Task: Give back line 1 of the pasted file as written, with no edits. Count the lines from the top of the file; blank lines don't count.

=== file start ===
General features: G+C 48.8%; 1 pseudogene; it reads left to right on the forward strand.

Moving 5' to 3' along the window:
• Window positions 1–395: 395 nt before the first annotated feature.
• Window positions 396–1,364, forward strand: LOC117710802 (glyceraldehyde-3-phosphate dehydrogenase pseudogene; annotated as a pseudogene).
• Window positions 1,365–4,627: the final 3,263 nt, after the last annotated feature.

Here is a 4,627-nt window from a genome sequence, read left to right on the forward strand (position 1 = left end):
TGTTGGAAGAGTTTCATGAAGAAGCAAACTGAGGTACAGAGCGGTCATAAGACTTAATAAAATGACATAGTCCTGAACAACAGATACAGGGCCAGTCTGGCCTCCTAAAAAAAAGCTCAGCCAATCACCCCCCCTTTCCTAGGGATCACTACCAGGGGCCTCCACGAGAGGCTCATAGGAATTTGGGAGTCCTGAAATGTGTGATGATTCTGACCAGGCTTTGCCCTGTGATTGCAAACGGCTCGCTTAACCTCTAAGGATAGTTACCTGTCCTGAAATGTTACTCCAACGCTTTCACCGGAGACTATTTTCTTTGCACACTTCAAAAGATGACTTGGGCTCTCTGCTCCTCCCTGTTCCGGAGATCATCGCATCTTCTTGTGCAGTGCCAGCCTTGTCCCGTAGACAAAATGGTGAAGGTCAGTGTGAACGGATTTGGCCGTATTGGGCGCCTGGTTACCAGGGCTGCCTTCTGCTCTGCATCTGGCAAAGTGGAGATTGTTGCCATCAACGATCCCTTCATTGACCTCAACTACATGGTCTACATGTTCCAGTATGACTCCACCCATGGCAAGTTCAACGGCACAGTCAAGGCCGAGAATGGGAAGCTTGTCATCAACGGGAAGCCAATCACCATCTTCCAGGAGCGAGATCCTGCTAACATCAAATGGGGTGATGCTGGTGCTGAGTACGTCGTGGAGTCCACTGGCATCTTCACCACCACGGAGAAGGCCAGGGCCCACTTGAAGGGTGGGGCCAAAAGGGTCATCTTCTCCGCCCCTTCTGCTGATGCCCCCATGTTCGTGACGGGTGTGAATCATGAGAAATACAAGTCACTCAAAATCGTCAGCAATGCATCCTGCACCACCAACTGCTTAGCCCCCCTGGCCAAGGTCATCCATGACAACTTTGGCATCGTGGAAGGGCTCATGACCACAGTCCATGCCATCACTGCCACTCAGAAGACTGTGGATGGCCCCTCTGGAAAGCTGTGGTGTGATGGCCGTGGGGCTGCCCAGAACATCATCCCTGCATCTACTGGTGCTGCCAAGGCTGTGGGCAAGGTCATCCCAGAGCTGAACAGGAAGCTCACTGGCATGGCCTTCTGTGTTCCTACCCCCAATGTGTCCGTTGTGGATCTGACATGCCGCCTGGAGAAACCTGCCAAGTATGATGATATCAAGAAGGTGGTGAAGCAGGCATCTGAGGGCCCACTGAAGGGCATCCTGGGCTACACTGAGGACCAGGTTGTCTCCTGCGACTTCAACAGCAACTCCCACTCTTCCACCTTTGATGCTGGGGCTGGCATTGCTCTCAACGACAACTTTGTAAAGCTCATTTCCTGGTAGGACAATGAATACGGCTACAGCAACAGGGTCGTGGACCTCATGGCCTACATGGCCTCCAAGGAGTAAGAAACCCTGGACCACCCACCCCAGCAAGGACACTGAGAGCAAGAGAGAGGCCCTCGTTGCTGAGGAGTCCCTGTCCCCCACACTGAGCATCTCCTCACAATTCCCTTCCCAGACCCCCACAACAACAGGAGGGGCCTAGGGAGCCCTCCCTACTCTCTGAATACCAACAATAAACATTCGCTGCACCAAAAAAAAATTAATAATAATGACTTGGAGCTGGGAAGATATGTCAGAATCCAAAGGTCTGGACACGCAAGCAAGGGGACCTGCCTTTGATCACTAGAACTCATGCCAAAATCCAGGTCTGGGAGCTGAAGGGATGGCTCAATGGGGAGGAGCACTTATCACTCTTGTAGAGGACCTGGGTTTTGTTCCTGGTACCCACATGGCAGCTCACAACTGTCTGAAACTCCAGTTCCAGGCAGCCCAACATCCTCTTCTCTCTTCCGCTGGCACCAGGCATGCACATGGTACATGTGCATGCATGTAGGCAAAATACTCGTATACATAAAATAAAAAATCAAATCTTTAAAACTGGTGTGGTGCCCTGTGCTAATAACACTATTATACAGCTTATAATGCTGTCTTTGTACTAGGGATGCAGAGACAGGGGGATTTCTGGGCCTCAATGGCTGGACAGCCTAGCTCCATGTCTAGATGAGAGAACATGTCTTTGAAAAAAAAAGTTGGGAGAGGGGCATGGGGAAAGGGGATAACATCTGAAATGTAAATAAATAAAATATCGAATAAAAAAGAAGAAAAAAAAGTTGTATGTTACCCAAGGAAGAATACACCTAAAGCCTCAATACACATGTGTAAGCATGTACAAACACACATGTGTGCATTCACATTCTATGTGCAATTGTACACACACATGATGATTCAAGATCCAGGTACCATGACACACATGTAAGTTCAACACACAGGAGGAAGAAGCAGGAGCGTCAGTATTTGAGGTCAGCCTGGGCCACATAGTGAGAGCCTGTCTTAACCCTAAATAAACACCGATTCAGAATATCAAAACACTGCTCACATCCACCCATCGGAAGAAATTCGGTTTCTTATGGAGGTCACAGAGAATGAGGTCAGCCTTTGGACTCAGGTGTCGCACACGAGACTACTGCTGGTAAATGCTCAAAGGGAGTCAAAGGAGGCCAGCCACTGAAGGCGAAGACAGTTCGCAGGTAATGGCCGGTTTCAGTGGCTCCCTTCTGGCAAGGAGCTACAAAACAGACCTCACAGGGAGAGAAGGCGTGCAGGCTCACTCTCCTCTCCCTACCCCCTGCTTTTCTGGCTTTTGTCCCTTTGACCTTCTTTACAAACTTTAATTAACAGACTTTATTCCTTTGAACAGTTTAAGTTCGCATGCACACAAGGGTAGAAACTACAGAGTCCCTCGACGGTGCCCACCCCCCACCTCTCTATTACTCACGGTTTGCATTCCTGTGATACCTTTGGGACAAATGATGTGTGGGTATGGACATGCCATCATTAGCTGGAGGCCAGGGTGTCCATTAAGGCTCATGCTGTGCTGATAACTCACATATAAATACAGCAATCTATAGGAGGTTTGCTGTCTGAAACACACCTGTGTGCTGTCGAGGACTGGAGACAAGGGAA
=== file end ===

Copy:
General features: G+C 48.8%; 1 pseudogene; it reads left to right on the forward strand.